Anne Jackson Aged 68 commissioned by Harewood House, is a triptych presenting Anne Jackson’s tombstone in the graveyard at All Saints’ Church, flanked by two of Mitchell’s now signature scarecrows. Mitchell says of this work, ‘All photographs are the most explicit of memento mori and English country churchyards are amongst the most beautiful of places to be and take stock of our island universe.’
Annals of a Life-threatening Postcode presents Mitchell’s recent and ongoing series concerning the relationship of his home of 34 years to ‘time and the city both’. Incorporating portraiture and landscape and documenting the detritus and graffiti, inhabitants, homes and gardens of Spencer Place, Leeds, this series reveals a more contemporary side to Mitchell’s practice and brings it refreshingly into the 21st century.
Planet Yorkshire is co-curated by Kerry Harker and Anne McNeill
- Any age
Kurt Tong: The Queen, The Chairman and I
- 16 December 2016 — 18 March 2017
Described by Tong as a photographic ‘who do you think you are’, The Queen, The Chairman and I was made over four years across three continents. In this multi-stranded saga of love, hope, and tragedy, Tong uncovers family secrets and reveals the impact of political and economic forces on individual people. Drawing on Tong’s Chinese, Hong Kong and British connections, the exhibition combines new large-scale photographs, alongside heirloom photographs and rare colour film footage from the 1940s. Central to the exhibition is a contemporary Chinese teahouse installation where visitors are invited to drink tea, read Tong’s artist book, and share their own family stories.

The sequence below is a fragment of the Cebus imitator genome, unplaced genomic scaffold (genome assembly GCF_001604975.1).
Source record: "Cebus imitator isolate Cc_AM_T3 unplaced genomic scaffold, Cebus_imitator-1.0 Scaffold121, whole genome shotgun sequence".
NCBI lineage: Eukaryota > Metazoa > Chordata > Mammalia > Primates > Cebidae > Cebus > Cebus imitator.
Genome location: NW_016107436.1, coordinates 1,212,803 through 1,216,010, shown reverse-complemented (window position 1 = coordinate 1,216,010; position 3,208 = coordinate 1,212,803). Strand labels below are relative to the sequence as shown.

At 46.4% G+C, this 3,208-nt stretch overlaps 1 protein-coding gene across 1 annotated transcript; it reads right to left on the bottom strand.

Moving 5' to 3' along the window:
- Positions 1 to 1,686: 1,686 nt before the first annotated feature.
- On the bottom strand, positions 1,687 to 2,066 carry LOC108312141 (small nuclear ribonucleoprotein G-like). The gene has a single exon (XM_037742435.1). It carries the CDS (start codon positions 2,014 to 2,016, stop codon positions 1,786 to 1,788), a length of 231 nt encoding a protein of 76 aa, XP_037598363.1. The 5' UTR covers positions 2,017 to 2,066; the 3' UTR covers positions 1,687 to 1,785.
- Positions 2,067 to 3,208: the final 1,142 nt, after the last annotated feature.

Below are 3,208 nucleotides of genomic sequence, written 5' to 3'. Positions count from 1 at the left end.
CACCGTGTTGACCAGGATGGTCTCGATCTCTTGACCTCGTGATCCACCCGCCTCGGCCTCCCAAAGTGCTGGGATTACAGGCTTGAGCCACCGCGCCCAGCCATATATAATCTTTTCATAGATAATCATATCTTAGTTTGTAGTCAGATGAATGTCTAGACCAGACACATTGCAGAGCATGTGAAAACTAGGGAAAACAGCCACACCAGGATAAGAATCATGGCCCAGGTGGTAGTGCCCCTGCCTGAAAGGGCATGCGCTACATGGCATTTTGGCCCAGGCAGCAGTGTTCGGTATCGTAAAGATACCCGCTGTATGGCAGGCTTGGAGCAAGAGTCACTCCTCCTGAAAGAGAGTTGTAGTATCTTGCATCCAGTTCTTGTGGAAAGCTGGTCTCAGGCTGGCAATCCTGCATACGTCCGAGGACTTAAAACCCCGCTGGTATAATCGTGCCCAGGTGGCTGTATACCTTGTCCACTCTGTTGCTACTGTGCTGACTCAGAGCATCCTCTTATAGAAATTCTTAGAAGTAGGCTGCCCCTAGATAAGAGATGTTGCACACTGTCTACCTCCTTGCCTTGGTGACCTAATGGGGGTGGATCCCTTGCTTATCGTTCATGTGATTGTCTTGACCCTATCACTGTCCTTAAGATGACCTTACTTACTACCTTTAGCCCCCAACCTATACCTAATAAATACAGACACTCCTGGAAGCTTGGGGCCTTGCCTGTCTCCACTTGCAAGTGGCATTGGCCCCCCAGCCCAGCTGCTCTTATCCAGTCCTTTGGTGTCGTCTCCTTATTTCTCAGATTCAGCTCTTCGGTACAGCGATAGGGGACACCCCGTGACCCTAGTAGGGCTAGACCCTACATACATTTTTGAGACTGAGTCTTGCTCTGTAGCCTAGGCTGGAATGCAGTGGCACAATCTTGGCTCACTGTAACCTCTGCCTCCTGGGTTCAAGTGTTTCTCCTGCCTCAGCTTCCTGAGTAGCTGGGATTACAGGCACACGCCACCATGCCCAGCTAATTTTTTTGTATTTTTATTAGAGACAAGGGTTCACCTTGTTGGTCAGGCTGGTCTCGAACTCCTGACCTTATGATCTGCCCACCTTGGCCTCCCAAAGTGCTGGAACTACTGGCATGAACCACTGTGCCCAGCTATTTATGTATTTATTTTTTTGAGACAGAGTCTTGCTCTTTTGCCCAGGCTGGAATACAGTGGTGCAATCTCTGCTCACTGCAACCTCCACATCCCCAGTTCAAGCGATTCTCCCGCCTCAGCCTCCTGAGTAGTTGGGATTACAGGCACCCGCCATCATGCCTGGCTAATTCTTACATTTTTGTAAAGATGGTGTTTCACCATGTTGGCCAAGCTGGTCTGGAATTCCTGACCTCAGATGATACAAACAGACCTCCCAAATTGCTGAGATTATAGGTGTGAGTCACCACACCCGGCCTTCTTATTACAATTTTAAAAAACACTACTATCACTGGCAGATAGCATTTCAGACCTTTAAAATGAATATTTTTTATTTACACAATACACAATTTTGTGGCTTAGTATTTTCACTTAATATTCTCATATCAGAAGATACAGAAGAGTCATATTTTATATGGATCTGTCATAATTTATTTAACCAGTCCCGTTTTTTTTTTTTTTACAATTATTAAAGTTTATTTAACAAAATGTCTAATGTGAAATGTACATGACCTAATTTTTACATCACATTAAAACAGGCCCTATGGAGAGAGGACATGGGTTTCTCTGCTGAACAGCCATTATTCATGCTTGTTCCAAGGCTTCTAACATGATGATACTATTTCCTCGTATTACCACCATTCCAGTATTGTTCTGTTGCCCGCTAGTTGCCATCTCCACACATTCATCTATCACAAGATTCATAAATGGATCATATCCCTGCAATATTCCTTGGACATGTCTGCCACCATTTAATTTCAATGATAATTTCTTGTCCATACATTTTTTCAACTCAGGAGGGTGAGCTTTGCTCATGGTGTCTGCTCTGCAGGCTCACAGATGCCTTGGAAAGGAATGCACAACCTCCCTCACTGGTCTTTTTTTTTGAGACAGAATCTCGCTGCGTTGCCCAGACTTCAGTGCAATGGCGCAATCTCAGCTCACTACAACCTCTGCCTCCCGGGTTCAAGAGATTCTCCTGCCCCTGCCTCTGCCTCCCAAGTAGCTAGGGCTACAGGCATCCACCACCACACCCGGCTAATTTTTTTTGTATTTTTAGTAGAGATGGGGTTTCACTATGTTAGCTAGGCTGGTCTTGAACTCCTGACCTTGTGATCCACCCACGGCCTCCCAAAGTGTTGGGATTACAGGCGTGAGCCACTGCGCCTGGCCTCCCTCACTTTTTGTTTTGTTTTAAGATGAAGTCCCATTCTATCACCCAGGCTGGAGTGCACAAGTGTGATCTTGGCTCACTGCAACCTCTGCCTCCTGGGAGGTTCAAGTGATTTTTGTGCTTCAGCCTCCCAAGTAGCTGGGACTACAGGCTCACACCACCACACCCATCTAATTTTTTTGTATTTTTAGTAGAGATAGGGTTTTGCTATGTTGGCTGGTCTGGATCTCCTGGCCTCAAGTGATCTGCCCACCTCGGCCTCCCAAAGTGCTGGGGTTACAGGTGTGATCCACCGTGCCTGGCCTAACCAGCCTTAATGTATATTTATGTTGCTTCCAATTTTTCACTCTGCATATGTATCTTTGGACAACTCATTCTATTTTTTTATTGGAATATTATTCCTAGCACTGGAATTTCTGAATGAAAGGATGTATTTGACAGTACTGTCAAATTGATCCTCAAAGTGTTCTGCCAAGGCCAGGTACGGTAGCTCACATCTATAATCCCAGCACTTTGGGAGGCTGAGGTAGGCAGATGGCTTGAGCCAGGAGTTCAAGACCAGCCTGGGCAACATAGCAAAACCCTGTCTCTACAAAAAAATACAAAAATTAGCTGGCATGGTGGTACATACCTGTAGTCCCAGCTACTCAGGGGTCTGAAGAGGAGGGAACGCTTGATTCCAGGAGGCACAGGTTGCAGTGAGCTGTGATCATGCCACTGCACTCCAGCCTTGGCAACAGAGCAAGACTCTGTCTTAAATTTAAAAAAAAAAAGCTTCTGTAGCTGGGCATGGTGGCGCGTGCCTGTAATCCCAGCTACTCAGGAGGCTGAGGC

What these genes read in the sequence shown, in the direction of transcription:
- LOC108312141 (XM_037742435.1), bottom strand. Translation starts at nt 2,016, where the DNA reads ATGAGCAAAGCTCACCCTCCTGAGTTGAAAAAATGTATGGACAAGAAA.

Tong’s paternal grandfather was a deckhand who arrived in Hong Kong from Shanghai after the fall of the last imperial Chinese dynasty in 1911, lured by better job prospects in the relatively stable British colony. His mother’s family were landlords in Southern China, Tong believes that they ‘came to Hong Kong and probably escaped certain death at the hands of Mao’s advancing Communist armies.’
Tong grew up in Hong Kong, singing the British National Anthem throughout his school years. He came to the UK to continue his education only returning to Hong Kong in 2012.
Tong says, ‘I traced the history of my family in a bid to find out how two of the most influential people in history, Queen Victoria and Chairman Mao, affected my family. Giving equal importance to new photographs, found photographs and writing, this project reconnects me with the Hong Kong of the past, through the recollections of my extended family, humanising the political and social upheaval that took my family to Hong Kong and eventually to the United Kingdom.’
Taken as a whole, The Queen, The Chairman and I connects with themes of multiculturalism and migration, heritage and empire. This will be the first time the project has been shown in its entirety and will coincide with Chinese New Year on 28 January 2017.
This exhibition is part of Views from China, a special six month programme of exhibitions and events at Impressions, taking a fresh look at Chinese culture and the long standing links between the UK and China.
An Impressions Gallery touring exhibition curated by Anne McNeill.
- Any age
Views from China: A Special Season of Photography at Impressions
- 16 December 2016 — 24 June 2017